“That was one of the most exciting things for us to dive into with this series,” Jennifer Corbett, head writer on The Bad Batch, acknowledged. “When you discuss concerning the finish of the Clone Wars, what that appears like for not solely Clone Force 99, however the clones generally. And what the galaxy appears to be like like as a result of it is not the Empire that everyone is so used to from the unique trilogy and from Star Wars Rebels, the place it was on the peak of its dominance over the galaxy.
“It’s the beginning stages of that. [The Bad Batch shows] what the galaxy is going through immediately when the war is over. How some planets and systems are happy the war’s over and are embracing the Empire because of that. And others are a little bit wearier of the Empire and what their reign truly means. In terms of the Bad Batch, it was fun to sort of explore their feelings, because, with the Republic, they were given a lot of freedom. But with the Empire. they run things a little differently, and we wanted to show how the Batch reacts to that.”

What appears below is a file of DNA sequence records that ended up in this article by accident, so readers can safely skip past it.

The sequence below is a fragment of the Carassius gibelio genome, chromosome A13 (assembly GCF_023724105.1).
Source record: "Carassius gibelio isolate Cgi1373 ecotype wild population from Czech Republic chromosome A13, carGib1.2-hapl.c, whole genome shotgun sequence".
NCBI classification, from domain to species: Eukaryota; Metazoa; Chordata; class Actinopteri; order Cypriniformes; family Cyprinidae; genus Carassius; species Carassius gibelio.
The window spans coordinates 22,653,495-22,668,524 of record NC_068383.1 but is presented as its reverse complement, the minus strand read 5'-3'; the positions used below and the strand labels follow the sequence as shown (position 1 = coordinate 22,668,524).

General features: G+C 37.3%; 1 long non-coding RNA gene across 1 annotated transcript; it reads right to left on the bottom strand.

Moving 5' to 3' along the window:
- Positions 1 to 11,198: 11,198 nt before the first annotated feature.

“The Bad Batch again is an interesting point of view on that because they’re not ‘regs’,” Rau added, referring to frequent clone troopers as regs. “Even the way they consider their brothers. We deal with how they are now on the opposite side in this growing Empire. The regs are suddenly the face of the enemy, just like we see in [Star Wars: Episode III –] Revenge of the Sith.”
Thanks to its setting and animation trend, The Bad Batch feels a lot like The Clone Wars. But that’s not the one Star Wars sequence that it resembles. The Bad Batch has elite warrior(s) who placed on helmets throughout the lead. There’s moreover a youthful girl Omega (voiced by Michelle Ang) throughout the mix, who ends up beneath the care of Hunter (Dee Bradley Baker), The Bad Batch’s unofficial chief. In the early episodes — I’ve seen two — Hunter has to hassle caring for Omega and even makes an attempt to dump her right into a family, because of the assumption she could have a safer life with them. This all sounds a lot like the current Star Wars hit The Mandalorian.